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MRes English Literary Research student works with Nottingham UNESCO City of Literature to evaluate the Young Poet Laureate programme

Victoria Zoe Callus worked with the organisation to evaluate the success of the first Young Poet Laureate in the city

Victoria Zoe Callus
Victoria Zoe Callus

MRes English Literary Research student Victoria Zoe Callus has recently completed a placement with Nottingham UNESCO City of Literature to analyse the impact of the Young Poet Laureate programme. This comes as part of the Symposia module, which has launched a new placement option this year in order to link research to working environments, and connect students with creative organisations in the city.

Victoria compiled a report, analysing data that had been collected relating to the programme and researching its impact through measurable outcomes. Victoria also designed surveys that will be used by Nottingham City of Literature to gather feedback from its partners and supporters.

Georgina Wilding was named Nottingham’s first Young Poet Laureate in 2017, in a scheme supported by Arts Council England. The aim of the programme was to promote poetry to young people, and as part of her role Georgina wrote poems to commission, delivered workshops to the local community and performed at cultural events. She has since become the Creative Director of Nottingham Poetry Festival.

We spoke to Victoria about her experience at Nottingham City of Literature and how it’s helped her success in her course. She told us: “This placement has allowed me to work with some truly inspiring people within Nottingham’s literary arts scene. This has been beneficial to both my Masters research and upcoming PhD which have creative elements at their core. This placement strengthened my research skills, particularly online, I however I also learned more about balancing my time and applying my organisational skills to the workplace”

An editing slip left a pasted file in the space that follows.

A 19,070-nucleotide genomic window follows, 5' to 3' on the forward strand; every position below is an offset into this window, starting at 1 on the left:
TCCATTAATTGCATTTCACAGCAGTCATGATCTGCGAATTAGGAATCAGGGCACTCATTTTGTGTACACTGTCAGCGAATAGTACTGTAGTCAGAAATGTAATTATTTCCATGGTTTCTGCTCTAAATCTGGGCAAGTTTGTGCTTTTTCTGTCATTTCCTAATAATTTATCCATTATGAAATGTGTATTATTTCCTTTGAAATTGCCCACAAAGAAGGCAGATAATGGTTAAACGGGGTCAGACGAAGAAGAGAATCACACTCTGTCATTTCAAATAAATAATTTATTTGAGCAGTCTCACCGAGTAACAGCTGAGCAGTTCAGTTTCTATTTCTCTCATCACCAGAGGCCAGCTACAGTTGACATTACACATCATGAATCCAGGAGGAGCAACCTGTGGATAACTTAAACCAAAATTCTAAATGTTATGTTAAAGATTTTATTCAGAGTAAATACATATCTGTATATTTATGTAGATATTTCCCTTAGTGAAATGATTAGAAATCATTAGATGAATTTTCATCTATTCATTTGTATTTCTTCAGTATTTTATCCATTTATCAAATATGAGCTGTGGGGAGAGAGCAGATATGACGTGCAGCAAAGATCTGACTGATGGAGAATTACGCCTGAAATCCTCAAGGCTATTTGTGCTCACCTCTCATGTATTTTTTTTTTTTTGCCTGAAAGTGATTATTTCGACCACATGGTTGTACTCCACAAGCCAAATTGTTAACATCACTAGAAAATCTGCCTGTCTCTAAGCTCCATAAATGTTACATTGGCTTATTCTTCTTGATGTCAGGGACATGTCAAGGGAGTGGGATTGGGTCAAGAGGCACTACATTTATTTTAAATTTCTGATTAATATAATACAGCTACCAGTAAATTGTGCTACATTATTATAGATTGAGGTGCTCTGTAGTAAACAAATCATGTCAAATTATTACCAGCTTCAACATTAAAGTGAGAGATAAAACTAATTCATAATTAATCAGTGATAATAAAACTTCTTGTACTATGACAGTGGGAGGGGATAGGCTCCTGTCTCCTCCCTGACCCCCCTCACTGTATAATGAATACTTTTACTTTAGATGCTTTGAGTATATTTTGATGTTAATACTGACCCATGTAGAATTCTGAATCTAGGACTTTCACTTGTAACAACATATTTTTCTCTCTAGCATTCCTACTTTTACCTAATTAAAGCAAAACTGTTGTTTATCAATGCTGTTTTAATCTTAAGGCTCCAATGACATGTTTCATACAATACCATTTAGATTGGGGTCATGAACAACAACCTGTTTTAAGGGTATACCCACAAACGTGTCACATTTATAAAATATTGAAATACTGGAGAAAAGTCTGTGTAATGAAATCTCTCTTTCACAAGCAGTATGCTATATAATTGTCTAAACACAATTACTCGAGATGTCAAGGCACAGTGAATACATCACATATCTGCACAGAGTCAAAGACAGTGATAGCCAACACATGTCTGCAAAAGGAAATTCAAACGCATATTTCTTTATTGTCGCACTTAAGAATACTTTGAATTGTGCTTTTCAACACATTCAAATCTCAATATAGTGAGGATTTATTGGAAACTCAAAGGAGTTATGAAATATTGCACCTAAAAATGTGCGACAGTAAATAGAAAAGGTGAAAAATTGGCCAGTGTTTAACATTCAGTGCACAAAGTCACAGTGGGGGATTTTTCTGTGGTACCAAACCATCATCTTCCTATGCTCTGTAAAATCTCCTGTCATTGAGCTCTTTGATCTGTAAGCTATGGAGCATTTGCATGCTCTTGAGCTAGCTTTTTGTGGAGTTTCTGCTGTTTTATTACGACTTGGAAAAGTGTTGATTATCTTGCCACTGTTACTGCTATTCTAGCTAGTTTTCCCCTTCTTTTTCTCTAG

The element of the placement she enjoyed most was working with the City of Literature team. She commented: “The Nottingham UNESCO City of Literature team is extraordinary. They are such dedicated, talented people and immediately made me feel included. I enjoyed getting to know them and learning more about how a creative organisation of this kind operates while also being directly involved in their work.”

Victoria has secured funding to complete a PhD following her course. She told us what she’s enjoyed most about studying the MRes: “I like the flexibility of being in charge of my own research, particularly the fact that I was able to choose my own project and pursue a critical-creative route. Forming part of a cohort where each person’s strand of research is entirely different means still being exposed to various theories and points of view. Further, the lecturers and supervisors are all immensely approachable and make the course all the more enjoyable.”

Course leader Dr Catherine Clay discussed the benefits of including a placement in the course: “The placement opportunities offered by UNESCO Nottingham City of Literature have made a fabulous contribution to enriching the student experience on the MRes course. Working with a local creative organisation such as this has enabled Victoria to develop valuable contacts as well as the opportunity to apply her research skills in a real-world context and to develop and enhance her professional skill-set.”

Published on 3 May 2019
  • Category: Current students; School of Arts and Humanities